Columns 211, 212, 213 represent the above-mentioned buckets for locations L1, L2 and L, respectively. The column ‘Sequence’ shows the sequence in which the ATP rules are processed by the inventive method. During processing, the method creates for each location, or in another embodiment for each location product, a bucket for storing the aggregated confirmed quantities (sum of confirmed quantities). Table 210 shows additionally the confirmed quantity for each location within each step. In one embodiment, the actual requested quantity may be stored also in the respective buckets (not shown in FIG. 6). The actual requested quantity is calculated according to the above mentioned Formula 1.

In this example, the ordered quantity of a product is 100 pieces. Accordingly, the actual requested quantity within the first processing step (Sequence 1) is set equal to 100 for locations L1 and L2. In the first processing step, ATP rule Rule 1 is evaluated, whereby the availability check confirms 50 pieces for location L1 and 60 pieces for location L2. These confirmed quantities are stored in the respective buckets (+50 and +60).

In the second processing step (Sequence 2), ATP rule Rule 2 is evaluated and checked. According to the requirements of Rule 2, location L3 is checked. Since location L3 has not been checked during the first processing step, the method creates a new bucket for location L3 and the actual requested quantity for location L3 is set equal to 100. Within this second processing step for locations L2 and L3, 30 and 90 pieces are confirmed, respectively (+30 and +90), whereby for location L2 the actual required quantity of 40 pieces (100−60) is used for checking the availability.

After each processing step, the sum of confirmed quantities within each bucket is calculated. For example, after the second processing step sum of confirmed quantities are +50, +90 and +90 for locations L1, L2 and L3 respectively.

The Rule Strategy 1 is now completely evaluated and checked for availability. Location L1 can provide 50 pieces, the location L2 90 pieces (30+60) and the location L3 90 pieces. None of the locations can provide the whole quantity of 100 pieces. According to Rule strategy 1, the method is not be able to confirm the ordered quantity of products from one location.

Since a second Rule Strategy 2 is maintained for the actual rule strategy sequence, the method continues by processing the ATP rules according to Rule Strategy 2. Prior to processing the third ATP Rule 3 (sequence 3), the method removes all entries from each existing buckets. In one embodiment, the buckets as such may be deleted not only the entries. This means that the intermediate results for Rule Strategy 1 are invalid and the confirmed quantities are set equal to zero (Initial values in Table 210). During the third processing step, ATP Rule 3 and locations L1 and L2 are evaluated. The actual required quantities are set equal to 100 and an availability check is done considering locations L1 and L2. For locations L1 and L2, 20 pieces and 40 pieces (+20 and +40) are confirmed, respectively, and stored in the respective buckets.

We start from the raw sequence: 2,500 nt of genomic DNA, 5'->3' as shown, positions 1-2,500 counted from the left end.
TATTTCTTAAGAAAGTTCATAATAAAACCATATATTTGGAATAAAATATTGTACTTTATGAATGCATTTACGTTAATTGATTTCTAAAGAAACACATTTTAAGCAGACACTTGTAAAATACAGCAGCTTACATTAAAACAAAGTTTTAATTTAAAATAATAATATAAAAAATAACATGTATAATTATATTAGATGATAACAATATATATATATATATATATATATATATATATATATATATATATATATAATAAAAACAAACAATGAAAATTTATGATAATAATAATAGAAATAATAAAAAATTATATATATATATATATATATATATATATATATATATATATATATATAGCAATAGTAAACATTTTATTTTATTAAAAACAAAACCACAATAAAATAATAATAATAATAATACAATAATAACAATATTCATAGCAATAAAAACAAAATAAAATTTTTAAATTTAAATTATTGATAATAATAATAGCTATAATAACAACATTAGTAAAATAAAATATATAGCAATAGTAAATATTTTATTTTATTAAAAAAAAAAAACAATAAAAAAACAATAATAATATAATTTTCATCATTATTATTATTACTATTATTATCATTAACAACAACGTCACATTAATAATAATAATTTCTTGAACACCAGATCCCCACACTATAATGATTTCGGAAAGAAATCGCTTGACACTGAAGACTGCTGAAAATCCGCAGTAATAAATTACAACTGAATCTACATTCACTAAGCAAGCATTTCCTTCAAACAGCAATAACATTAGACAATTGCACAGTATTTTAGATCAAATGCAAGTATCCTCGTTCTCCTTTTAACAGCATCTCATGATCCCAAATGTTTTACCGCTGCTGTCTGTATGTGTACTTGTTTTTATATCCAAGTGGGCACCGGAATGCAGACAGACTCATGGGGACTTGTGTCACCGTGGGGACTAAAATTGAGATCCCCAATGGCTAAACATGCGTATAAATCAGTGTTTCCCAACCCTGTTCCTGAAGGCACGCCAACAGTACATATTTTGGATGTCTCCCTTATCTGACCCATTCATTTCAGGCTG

The fourth processing step (sequence 4) is performed in the same way as the second processing step: a bucket for L3 is created if there does not exist yet and the actual requested quantity for location L3 is set equal to 100. The actual requested quantities for location L2 and L3 are calculated according to the Formula 1 (80=100−20 and 60=100−40). The fourth processing step performs an availability check for the locations L1, L2 and L3 considering the actual requested quantities 80, 60 and 100. This processing step confirms 40, 40 and 90 pieces for the locations L1, L2 and L3.

These confirmations are used to calculate the actual requested quantities during the fifth processing step (Sequence 5). Now the sum of confirmed quantities according to the previous processing steps three and four are used to determine the new actual requested quantities for the locations. The aggregated quantities for the locations L1, L2 and L3 are 60 (20+40), 80 (40+40) and 90 (0+90). The new actual requested quantities are considered by the availability check within the processing step 5. The fifth processing step confirms 40 pieces for location L1 and 10 pieces for location L2.